Just got back from a week in Nova Scotia, a couple of days in Halifax and the rest deep in the woods. I like Canada, it's like the white parts of the U.S. if Jimmy Carter was still president. Didn't find too many records (a Soul Stirrers album I didn't have, a Sister Rosetta Tharpe LP, and a copy of Jackie Wilson's Baby Workout LP to replace the one I traded away a couple of months ago), but our rent a car soon grew a huge library of cheap used books. I returned to find NYC (and much of the world for that matter) teetering on the edge of economic collapse. I predicted this all two years ago, ask my wife. How is it a brain dead deadbeat like me knew this and the people who run everything didn't? Not a good sign, not at all. We can safely say the worst people are running everything. It's hard not to feel a touch of schadenfreude seeing these Wall Street morons walking around with their tails between their legs. Which brings us to my favorite Woody Guthrie song. Let's face it, New York worked better when the Mafia ran things. As one old timer told me-- "Frank Costello was the best mayor this town ever had". I concur. I'll try and post more tomorrow or Thursday of this week. And on a more interesting subject.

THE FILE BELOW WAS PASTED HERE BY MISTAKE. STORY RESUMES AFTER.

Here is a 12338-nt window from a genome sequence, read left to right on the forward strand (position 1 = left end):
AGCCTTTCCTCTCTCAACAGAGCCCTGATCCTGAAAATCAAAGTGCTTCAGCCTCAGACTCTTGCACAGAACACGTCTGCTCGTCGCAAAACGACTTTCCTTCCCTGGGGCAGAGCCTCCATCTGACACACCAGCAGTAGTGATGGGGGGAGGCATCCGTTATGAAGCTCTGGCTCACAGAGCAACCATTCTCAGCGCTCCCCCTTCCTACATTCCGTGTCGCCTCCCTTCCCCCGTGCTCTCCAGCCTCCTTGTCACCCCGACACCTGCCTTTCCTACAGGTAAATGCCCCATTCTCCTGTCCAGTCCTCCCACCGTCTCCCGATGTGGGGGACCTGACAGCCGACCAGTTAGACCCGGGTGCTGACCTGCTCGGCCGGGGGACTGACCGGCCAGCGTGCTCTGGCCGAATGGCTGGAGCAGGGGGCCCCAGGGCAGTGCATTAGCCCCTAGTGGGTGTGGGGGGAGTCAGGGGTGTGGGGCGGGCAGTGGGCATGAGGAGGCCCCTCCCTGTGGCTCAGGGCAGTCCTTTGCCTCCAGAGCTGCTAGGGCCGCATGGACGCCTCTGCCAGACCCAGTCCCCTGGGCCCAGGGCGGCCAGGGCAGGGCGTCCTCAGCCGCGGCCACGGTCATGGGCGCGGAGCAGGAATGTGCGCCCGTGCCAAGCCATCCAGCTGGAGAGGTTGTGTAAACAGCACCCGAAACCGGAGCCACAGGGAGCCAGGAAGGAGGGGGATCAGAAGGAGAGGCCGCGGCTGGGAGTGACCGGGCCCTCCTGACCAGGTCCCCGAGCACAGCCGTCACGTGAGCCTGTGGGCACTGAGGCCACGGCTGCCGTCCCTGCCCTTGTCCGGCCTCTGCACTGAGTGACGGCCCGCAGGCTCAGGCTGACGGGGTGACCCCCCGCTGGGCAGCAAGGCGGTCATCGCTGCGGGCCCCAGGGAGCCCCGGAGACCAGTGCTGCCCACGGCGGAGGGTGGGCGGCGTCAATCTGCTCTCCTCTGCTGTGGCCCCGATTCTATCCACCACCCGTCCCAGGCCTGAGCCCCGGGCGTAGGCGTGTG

James "The Hound" Marshall is a former WFMU deejay (1985-97), music writer and bar owner (Lakeside Lounge NYC, Circle Bar, New Orleans). He has contributed articles to dozens of mags and newspapers including the Village Voice, NY Times, LA Weekly, Spin, Penthouse Forum, New York Rocker, Newark Star-Ledger, East Village Eye, High Times (columnist for ten years), Kicks, and worse.
He also wrote liner notes to CD re-issues by Larry Williams and Johnny Guitar Watson, Ray Price, Eric Ambel, Challenge Records,The Okeh R&B Box, and others as well as compiling three volumes of the early rock'n'roll compilations Jook Block Busters (Valmor). At age 17 he edited two issues of the punk fanzine New Order (1977) He was born in Paterson, N.J. and raised mostly in Broward County, Florida, moving to New York City at age 18 in 1977 and has resided there ever since except for 1998-2002 when he split his time between New York and New Orleans. He has been acclaimed in print in the New York Times, Village Voice, Time Out New York, New York Magazine,The Manhattan Catalogue, and other publications you wouldn't be caught dead reading.